The Death of Print?

It can be easy to say that books and print are an outdated technology, a still living artifact of the past that we will soon leave behind. The possibilities afforded us in the digital age certainly seem to leave old print media in the dust., at least at first glance.

Digital media is so much easier to store, allowing you to carry an entire library in your pocket, and still have room for your movies, music, and video games. Physical storage itself is hardly even an issue anymore as cloud computing allows us to store our files online and stream our videos from subscription services. In fact, less and less it seems like ownership and possession of a thing is what our culture values, opting instead for a steady I.V. drip of access to cyberspace where we aren’t land owners, we’re tenants.

Beyond storage, consider the way that digital media can be so seamlessly and naturally integrated into pieces of hypermedia. One moment you’re reading a piece of prose, the next a video plays, sounds run in the background, and interactive elements can be dropped in. The potential of electronic media is astounding compared to old print media. Even the branching narrative structure available in a basic HyperText project provides so many more tools for the creator to utilize.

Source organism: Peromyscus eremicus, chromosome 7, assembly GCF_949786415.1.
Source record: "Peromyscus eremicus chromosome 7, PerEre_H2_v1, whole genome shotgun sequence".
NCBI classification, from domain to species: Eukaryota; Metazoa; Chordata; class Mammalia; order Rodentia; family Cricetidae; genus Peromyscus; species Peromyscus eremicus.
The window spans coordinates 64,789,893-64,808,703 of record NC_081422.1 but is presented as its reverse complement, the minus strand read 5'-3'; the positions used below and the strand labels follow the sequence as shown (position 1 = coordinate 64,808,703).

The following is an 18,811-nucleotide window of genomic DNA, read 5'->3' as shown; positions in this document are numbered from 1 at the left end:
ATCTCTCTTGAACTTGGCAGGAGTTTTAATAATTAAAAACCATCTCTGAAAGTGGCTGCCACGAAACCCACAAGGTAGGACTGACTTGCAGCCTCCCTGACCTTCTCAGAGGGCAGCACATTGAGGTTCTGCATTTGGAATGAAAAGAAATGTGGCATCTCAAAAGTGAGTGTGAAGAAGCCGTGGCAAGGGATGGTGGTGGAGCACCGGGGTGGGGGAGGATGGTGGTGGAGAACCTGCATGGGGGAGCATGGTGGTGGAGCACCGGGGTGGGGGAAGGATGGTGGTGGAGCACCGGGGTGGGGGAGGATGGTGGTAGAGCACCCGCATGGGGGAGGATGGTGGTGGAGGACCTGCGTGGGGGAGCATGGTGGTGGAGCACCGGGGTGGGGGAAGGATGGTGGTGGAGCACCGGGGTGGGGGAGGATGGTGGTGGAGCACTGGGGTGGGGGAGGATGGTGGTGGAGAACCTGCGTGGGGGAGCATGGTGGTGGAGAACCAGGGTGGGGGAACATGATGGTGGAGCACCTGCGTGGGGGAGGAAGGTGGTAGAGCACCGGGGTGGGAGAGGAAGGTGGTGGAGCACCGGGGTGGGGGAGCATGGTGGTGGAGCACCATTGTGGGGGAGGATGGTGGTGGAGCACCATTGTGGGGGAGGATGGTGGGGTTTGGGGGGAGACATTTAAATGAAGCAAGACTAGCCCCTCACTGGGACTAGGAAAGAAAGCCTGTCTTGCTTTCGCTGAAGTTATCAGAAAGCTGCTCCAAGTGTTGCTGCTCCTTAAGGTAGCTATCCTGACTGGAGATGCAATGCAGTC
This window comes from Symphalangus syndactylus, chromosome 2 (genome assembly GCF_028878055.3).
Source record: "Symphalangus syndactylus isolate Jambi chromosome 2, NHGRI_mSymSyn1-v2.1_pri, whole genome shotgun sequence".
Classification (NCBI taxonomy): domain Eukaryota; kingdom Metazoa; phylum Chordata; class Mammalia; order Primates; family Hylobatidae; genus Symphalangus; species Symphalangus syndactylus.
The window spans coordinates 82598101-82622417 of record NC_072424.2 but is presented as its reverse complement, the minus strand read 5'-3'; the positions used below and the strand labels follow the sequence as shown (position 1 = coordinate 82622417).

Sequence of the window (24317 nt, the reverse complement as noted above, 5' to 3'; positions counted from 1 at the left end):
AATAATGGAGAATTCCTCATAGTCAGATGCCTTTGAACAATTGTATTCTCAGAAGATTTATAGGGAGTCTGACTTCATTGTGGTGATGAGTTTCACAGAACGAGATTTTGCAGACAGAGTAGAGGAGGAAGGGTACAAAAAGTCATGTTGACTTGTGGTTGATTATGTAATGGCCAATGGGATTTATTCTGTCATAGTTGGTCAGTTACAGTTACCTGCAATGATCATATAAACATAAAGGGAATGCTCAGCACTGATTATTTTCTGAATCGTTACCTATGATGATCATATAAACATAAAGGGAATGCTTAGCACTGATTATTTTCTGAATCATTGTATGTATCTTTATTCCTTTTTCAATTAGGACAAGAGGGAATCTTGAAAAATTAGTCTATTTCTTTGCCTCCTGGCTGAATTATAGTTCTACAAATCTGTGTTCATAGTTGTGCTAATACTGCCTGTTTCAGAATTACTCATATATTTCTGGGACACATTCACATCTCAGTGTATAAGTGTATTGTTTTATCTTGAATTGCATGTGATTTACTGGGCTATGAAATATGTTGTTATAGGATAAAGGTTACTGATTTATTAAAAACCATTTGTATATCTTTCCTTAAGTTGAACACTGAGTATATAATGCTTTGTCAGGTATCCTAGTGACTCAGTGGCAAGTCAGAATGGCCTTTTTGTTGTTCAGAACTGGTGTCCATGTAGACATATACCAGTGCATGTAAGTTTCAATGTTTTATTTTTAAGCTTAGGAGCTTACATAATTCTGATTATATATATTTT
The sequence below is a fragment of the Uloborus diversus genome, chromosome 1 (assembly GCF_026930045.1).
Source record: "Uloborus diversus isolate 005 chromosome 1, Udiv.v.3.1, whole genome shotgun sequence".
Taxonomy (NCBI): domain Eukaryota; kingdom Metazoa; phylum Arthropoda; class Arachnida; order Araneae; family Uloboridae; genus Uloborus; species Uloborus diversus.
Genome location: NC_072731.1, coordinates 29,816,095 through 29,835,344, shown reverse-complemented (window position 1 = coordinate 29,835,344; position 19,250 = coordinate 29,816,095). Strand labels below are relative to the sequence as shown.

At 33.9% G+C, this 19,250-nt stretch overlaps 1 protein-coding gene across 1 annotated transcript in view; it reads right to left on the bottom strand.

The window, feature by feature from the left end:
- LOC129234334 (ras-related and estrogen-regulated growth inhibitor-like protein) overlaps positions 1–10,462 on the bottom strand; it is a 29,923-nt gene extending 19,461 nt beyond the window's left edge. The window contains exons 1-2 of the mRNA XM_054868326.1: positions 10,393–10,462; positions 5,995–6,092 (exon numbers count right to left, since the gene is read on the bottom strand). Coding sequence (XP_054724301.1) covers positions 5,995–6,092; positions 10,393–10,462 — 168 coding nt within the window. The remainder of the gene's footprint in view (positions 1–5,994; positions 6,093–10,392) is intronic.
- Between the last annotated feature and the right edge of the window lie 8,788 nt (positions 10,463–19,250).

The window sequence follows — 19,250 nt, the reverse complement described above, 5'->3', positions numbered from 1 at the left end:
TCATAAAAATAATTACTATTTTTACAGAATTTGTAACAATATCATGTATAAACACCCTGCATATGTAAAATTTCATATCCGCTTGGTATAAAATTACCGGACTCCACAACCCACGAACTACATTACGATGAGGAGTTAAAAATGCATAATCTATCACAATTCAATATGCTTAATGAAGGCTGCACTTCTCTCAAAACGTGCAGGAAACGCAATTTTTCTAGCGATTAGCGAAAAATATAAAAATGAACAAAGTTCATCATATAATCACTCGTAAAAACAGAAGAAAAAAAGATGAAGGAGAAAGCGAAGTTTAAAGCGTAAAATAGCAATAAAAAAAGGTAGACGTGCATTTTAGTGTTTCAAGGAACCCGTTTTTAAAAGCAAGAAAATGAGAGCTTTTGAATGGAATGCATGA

Why then, decades later, are books still a thing? We’re starting to see textbooks in the classroom replaced with netbooks and tablets, brick and mortar bookstores are endangered, newspaper and magazine services struggle in a post-print era, but books are still going strong. There are several things that print does have going for it that digital media does not.

For one, print is self-contained. If you have a piece of print media, you don’t need any other device to use it. You don’t need to worry about backwards compatibility, if a file format is still supported, if you have batteries, if a part breaks and replacements are no longer being made. This gives books a staying power that digital media struggles with; technology almost seems to be moving too fast to take a lasting hold. Until more universal standards and the certainty of future compatibility is assured, people will still have a reluctance in giving up completely on print.